New mass graves found in missing Mexican students case
The case of 43 Mexican students missing since an attack by gang-linked police took another grim turn Thursday with the discovery of new mass graves where suspects said some were buried.
Iguala: The case of 43 Mexican students missing since an attack by gang-linked police took another grim turn Thursday with the discovery of new mass graves where suspects said some were buried.
Four new suspects took investigators to the site of the four pits, 200 kilometers (125 miles) south of Mexico City, but the number of bodies remains unknown, said Attorney General Jesus Murillo Karam.
"They say there are remains of students," Murillo Karam said, adding that some of the bodies appeared burned.
The discovery has put another dent on hopes of finding the students alive almost two weeks after they were pursued by Iguala police officers accused of working in tandem with the Guerreros Unidos gang.
The pits are "relatively" close to the location of another mass grave found last weekend in the southern state of Guerrero that contained 28 unidentified bodies, the attorney general said.
Two hitmen confessed to executing 17 of the students and dumping them in the mass grave found last Saturday.
Authorities have said it will take at least two weeks to identify the bodies through DNA analysis.
The case has outraged Mexicans, who held protests across the country Wednesday to demand the return of the students, in a nation that has lost tens of thousands of people to drug violence since 2006.
Authorities say crooked officers shot at buses the students had seized to return home on September 26, sparking a night of violence that left six people dead, 25 wounded and 43 missing.
Surveillance cameras showed several students being taken away in patrol cars.
Murillo Karam said there are several lines of investigation into the motive but that the city`s mayor, Jose Luis Abarca, his wife and the public security director are wanted for questioning.
The trio have apparently gone into hiding.
The mayor`s wife, Maria de los Angeles Pineda Villa, is the sister of two late members of the Beltran Leyva drug cartel, which founded the Guerreros Unidos.
Murillo Karam did not say why the mayor and his entourage were being sought.
But Mexican media, citing an intelligence services report, say Abarca`s wife asked police to confront the students because she feared they would interrupt a speech she was giving that night.
The mayor then reportedly told the police chief to teach a lesson to the students, who are from a teacher training college known as a bastion of protests.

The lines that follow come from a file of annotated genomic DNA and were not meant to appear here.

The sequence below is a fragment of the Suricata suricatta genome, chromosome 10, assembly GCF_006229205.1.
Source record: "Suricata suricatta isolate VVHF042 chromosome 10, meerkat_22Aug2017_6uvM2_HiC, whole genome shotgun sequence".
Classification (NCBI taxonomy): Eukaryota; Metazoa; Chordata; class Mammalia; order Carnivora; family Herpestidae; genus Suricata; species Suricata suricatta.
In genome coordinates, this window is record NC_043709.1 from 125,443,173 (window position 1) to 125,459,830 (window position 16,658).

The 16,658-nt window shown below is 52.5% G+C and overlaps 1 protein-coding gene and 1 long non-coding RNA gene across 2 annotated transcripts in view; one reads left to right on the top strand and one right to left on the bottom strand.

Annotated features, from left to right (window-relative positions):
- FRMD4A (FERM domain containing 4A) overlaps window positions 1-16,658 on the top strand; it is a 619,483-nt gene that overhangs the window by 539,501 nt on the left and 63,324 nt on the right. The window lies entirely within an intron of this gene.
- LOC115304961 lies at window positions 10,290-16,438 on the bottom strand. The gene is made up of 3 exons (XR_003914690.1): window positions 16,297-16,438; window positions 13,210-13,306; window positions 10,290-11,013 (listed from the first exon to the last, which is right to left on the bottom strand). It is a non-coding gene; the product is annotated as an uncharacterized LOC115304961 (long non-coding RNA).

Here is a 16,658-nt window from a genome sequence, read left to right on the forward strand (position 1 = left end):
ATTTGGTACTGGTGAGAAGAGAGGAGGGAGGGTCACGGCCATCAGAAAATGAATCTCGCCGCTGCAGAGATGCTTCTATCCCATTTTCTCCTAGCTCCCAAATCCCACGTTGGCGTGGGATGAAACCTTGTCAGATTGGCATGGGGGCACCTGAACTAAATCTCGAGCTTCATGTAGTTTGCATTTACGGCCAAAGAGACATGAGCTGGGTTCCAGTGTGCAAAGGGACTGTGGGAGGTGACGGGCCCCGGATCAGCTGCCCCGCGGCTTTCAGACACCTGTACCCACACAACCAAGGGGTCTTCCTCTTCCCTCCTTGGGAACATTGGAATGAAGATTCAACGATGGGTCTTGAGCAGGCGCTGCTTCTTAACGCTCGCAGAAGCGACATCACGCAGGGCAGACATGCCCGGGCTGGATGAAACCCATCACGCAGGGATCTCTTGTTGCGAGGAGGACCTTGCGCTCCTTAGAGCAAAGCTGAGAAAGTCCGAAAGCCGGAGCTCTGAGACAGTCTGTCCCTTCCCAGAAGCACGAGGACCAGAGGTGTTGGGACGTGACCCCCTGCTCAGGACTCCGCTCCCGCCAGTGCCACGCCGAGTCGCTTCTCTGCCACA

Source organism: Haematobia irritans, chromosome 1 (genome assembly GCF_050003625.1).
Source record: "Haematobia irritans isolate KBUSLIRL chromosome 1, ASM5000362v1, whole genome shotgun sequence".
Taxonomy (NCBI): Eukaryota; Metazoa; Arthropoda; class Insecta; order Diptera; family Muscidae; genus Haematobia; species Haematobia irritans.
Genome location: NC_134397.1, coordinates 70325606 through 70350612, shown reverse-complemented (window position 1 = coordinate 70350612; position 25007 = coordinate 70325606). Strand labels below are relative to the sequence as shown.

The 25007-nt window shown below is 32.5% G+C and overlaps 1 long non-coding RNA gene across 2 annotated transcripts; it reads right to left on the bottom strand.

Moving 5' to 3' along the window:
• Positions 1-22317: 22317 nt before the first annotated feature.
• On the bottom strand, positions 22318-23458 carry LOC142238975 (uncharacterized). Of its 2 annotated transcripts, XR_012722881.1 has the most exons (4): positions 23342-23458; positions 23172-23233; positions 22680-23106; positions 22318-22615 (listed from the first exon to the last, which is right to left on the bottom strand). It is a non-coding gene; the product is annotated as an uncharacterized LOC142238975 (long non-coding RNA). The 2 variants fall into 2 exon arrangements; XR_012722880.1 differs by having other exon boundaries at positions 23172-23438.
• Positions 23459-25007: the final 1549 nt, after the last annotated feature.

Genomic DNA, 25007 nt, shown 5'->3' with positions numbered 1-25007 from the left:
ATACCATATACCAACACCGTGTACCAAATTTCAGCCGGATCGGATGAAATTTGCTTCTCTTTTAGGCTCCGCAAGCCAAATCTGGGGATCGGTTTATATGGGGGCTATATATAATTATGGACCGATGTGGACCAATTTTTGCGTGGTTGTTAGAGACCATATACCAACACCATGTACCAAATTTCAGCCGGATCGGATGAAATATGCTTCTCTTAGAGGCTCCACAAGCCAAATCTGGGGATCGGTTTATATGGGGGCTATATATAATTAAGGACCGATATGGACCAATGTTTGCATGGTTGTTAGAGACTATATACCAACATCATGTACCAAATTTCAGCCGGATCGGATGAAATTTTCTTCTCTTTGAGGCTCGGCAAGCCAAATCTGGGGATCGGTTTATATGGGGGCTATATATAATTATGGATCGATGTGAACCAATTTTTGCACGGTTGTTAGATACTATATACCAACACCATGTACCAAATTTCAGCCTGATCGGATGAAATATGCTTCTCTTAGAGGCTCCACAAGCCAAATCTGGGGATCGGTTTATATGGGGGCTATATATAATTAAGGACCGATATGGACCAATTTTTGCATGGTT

The students say they were in Iguala to raise funds, though they had commandeered the buses to return home, a common practice among the radical aspiring teachers.
Guerrero chief prosecutor Inaky Blanco said authorities did not arrest Abarca before he disappeared last week because he had immunity as mayor, which was only revoked by local lawmakers on Thursday.
Abarca requested a 30-day leave of absence before vanishing a few days after the attacks.
Blanco said Abarca faced state charges of negligence for preferring to stay at a party and go to bed instead of stopping the violence.
The mayor "left the victims at the mercy of public security members," Blanco said.
Four more municipal police officers have been arrested on homicide charges in the case, in addition to 22 who were detained last week.
Officials also arrested four alleged members of the Guerreros Unidos gang, which prosecutors say worked hand-in-hand with police during the assault.
Murillo Karam did not say who the four new suspects were, but their arrest brings the total of detainees to 34.President Enrique Pena Nieto deployed federal forces to Iguala on Monday to take over security and disarm the local police. More than 100 officers were sent to a military base for retraining.
Pena Nieto vowed again on Thursday to punish those responsible for the "act of barbarism" and said he had instructed security officials to accelerate the investigation.
The Iguala case has embarrassed the mayor`s leftist Democratic Revolution Party (PRD), which apologized for allowing him to run for office in 2012.
Governor Angel Aguirre, who is also a PRD member, has come under fire over the case but has repeatedly rejected calls by protesters to resign.